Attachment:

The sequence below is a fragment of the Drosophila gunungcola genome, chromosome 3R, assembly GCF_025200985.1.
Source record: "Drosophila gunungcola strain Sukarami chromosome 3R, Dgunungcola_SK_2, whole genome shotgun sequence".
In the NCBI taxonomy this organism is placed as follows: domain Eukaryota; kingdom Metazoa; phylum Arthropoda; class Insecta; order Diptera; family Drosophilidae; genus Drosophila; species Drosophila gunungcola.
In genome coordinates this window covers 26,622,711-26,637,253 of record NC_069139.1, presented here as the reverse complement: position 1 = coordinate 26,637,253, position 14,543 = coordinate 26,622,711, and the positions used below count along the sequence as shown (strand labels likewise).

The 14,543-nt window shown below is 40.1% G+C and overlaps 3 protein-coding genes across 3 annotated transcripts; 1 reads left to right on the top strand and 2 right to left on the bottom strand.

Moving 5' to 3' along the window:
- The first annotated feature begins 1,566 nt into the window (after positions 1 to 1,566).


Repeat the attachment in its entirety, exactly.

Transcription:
The sequence below is a fragment of the Drosophila gunungcola genome, chromosome 3R, assembly GCF_025200985.1.
Source record: "Drosophila gunungcola strain Sukarami chromosome 3R, Dgunungcola_SK_2, whole genome shotgun sequence".
In the NCBI taxonomy this organism is placed as follows: domain Eukaryota; kingdom Metazoa; phylum Arthropoda; class Insecta; order Diptera; family Drosophilidae; genus Drosophila; species Drosophila gunungcola.
In genome coordinates this window covers 26,622,711-26,637,253 of record NC_069139.1, presented here as the reverse complement: position 1 = coordinate 26,637,253, position 14,543 = coordinate 26,622,711, and the positions used below count along the sequence as shown (strand labels likewise).

The 14,543-nt window shown below is 40.1% G+C and overlaps 3 protein-coding genes across 3 annotated transcripts; 1 reads left to right on the top strand and 2 right to left on the bottom strand.

Moving 5' to 3' along the window:
- The first annotated feature begins 1,566 nt into the window (after positions 1 to 1,566).